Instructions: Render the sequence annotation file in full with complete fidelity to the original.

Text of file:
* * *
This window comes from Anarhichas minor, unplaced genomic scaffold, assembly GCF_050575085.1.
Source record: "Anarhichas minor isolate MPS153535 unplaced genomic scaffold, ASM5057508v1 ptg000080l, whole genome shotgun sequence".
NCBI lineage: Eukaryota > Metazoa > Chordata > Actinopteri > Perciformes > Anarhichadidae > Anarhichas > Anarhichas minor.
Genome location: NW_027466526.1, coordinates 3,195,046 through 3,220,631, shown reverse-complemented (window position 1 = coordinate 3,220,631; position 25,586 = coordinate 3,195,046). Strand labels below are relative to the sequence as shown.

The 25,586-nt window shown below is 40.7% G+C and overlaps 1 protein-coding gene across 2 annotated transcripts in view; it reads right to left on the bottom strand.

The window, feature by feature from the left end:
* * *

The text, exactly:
This window comes from Anarhichas minor, unplaced genomic scaffold, assembly GCF_050575085.1.
Source record: "Anarhichas minor isolate MPS153535 unplaced genomic scaffold, ASM5057508v1 ptg000080l, whole genome shotgun sequence".
NCBI lineage: Eukaryota > Metazoa > Chordata > Actinopteri > Perciformes > Anarhichadidae > Anarhichas > Anarhichas minor.
Genome location: NW_027466526.1, coordinates 3,195,046 through 3,220,631, shown reverse-complemented (window position 1 = coordinate 3,220,631; position 25,586 = coordinate 3,195,046). Strand labels below are relative to the sequence as shown.

The 25,586-nt window shown below is 40.7% G+C and overlaps 1 protein-coding gene across 2 annotated transcripts in view; it reads right to left on the bottom strand.

The window, feature by feature from the left end: